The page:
Iâ€™ve discussed ways to protect your privacy but those are not foolproof. In every case, your own judgment is your best bet. If youâ€™re stepping out of your house, you should know about the dangers that could befall you. Similarly, if youâ€™re on the internet, youâ€™d do well to be mindful of its pitfalls. Even if you donâ€™t always have a way to avoid them, forewarned is forearmed. Here are some of the strange creatures you might meet in the dark alleys of the internet:
Spammers: are the earliest and most prolific culprits of the Internet. Spammers hit your mailbox, your blogâ€™s comments section and even your Twitter account with a barrage of unrelated and undesirable messages. Their most common sources are pornography, gambling and shady get-rich-quick schemes. The most vicious of these can cause bigger, unseen damage such as virus plants, server overload and even account blocking. Spam guards are now hygiene features of email inboxes as well as blogging services. Twitter doesnâ€™t have a foolproof way of filtering out spam so your best bet is to report anyone who bothers you. Whether you want it or not, somebody online is very interested in enlarging your anatomy, sending you money from far-flung destinations and offering you the company of beautiful women. *Sigh* Shrug, hit delete and move on.
Bots: are automated programs that run on the internet and whose sole purpose is to send out bulk messages in the form of comments, instant messages, tweets and other communication. Bots must be the anti-Internet Godâ€™s way of punishing us sinners since this is a gizmo that you canâ€™t kick, shut off or run over with your steamroller. Thereâ€™s not much one can do with bots except ignore them. CAPTCHA is a feature that asks users to type in a featured word, so as to weed out the bots from the human users.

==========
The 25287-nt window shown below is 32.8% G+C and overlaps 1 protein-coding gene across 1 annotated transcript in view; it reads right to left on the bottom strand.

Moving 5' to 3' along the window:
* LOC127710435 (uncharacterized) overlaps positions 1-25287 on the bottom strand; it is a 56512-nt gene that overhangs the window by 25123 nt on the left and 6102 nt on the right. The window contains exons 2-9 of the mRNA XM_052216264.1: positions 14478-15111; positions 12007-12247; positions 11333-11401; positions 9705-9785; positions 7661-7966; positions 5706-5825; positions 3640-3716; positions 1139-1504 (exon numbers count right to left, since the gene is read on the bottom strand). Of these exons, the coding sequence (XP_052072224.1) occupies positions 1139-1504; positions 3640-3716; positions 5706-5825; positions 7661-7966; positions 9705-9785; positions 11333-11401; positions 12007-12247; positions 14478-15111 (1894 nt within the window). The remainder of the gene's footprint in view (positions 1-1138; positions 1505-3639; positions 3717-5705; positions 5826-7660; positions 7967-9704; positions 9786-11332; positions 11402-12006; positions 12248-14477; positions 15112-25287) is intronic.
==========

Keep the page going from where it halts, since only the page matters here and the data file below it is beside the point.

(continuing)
Link-baiters: fall under the spam purview too except that theyâ€™re more devious. Link-baiters will disguise themselves as genuine commentors. Their comments, tweets and instant messages will be couched in general niceties that could fool the recipient into trusting their source. Link-baiters are dangerous for the same reasons (viruses, online information capture). The only way to avoid link-baiters is to develop a ruthless eye for what is genuine and what isnâ€™t. Iâ€™ve compiled a list of some of the link-baiting comments my blog receives, as reference. Iâ€™ve been taken in by some of them but I realised they were link-baiters when I discovered identical comments on different posts and blogs from different sources. (Of course, my ego took a dip and so did my comment count after I weeded them out. Reality, thou sucketh.)
- â€œCheers you pro. Come visit my web page, you will enjoy it.â€ (obvious he hasn’t read your post, isn’t it?)
- â€œUseful information, many thanks to the author. It is puzzling to me now, but in general, the usefulness and importance is overwhelming. Very much thanks again and good luck!â€ (on a post about my mood!!)
- â€œValuable info. Even I accidentally found your site, I bookmarked it.â€ (flattering but since the link leads to a porn site, I know it’s not true)
- â€œI always like to have a read about such things, my blog is related if you want to have a look round it please feel free. I have added yours to my bookmarks.â€ (porn, gambling, casino, health pills..you name it)
- â€œThis is one technology that I would love to be able to use for myself. Itâ€™s definitely a cut above the rest and I canâ€™t wait until my provider has it. Your insight was what I needed. Thanksâ€ (Not a tech-blogger, sorry)
- â€œAdvantageously, the post is actually the greatest on this noteworthy topic. I fit in with your conclusions and will eagerly look forward to your forthcoming updates. Just saying thanks will not just be enough, for the great lucidity in your writing. I will immediately grab your rss feed to stay abreast of any updates. Good work and much success in your business efforts!â€ (I donâ€™t write about business at all!)